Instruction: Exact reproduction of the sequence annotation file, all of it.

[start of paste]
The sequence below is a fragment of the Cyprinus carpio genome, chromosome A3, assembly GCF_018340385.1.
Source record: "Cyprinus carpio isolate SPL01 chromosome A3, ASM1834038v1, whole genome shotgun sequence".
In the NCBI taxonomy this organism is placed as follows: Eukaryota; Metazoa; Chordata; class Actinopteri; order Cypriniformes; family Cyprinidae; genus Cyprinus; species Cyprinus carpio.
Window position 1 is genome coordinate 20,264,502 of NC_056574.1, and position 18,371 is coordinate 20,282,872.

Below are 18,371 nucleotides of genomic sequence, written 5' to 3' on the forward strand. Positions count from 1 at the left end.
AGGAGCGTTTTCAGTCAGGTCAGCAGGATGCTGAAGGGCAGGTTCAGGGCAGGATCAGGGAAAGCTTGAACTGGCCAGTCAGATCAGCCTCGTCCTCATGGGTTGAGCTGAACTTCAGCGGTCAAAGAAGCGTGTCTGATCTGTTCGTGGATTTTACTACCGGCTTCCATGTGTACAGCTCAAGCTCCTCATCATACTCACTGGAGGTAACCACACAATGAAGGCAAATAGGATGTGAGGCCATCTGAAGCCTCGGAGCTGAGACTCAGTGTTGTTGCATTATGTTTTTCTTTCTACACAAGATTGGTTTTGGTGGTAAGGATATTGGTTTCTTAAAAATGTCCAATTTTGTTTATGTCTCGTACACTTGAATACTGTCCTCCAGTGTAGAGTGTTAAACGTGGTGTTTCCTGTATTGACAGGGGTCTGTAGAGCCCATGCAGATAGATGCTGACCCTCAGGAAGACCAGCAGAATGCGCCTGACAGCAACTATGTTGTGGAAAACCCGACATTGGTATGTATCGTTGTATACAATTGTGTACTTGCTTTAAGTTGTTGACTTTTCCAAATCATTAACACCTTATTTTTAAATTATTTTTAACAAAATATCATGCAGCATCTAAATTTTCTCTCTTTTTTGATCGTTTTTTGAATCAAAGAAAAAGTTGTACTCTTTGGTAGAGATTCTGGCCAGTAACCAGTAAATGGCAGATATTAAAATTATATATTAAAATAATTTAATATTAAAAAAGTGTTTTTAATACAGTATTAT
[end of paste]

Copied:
The sequence below is a fragment of the Cyprinus carpio genome, chromosome A3, assembly GCF_018340385.1.
Source record: "Cyprinus carpio isolate SPL01 chromosome A3, ASM1834038v1, whole genome shotgun sequence".
In the NCBI taxonomy this organism is placed as follows: Eukaryota; Metazoa; Chordata; class Actinopteri; order Cypriniformes; family Cyprinidae; genus Cyprinus; species Cyprinus carpio.
Window position 1 is genome coordinate 20,264,502 of NC_056574.1, and position 18,371 is coordinate 20,282,872.

Below are 18,371 nucleotides of genomic sequence, written 5' to 3' on the forward strand. Positions count from 1 at the left end.
AGGAGCGTTTTCAGTCAGGTCAGCAGGATGCTGAAGGGCAGGTTCAGGGCAGGATCAGGGAAAGCTTGAACTGGCCAGTCAGATCAGCCTCGTCCTCATGGGTTGAGCTGAACTTCAGCGGTCAAAGAAGCGTGTCTGATCTGTTCGTGGATTTTACTACCGGCTTCCATGTGTACAGCTCAAGCTCCTCATCATACTCACTGGAGGTAACCACACAATGAAGGCAAATAGGATGTGAGGCCATCTGAAGCCTCGGAGCTGAGACTCAGTGTTGTTGCATTATGTTTTTCTTTCTACACAAGATTGGTTTTGGTGGTAAGGATATTGGTTTCTTAAAAATGTCCAATTTTGTTTATGTCTCGTACACTTGAATACTGTCCTCCAGTGTAGAGTGTTAAACGTGGTGTTTCCTGTATTGACAGGGGTCTGTAGAGCCCATGCAGATAGATGCTGACCCTCAGGAAGACCAGCAGAATGCGCCTGACAGCAACTATGTTGTGGAAAACCCGACATTGGTATGTATCGTTGTATACAATTGTGTACTTGCTTTAAGTTGTTGACTTTTCCAAATCATTAACACCTTATTTTTAAATTATTTTTAACAAAATATCATGCAGCATCTAAATTTTCTCTCTTTTTTGATCGTTTTTTGAATCAAAGAAAAAGTTGTACTCTTTGGTAGAGATTCTGGCCAGTAACCAGTAAATGGCAGATATTAAAATTATATATTAAAATAATTTAATATTAAAAAAGTGTTTTTAATACAGTATTAT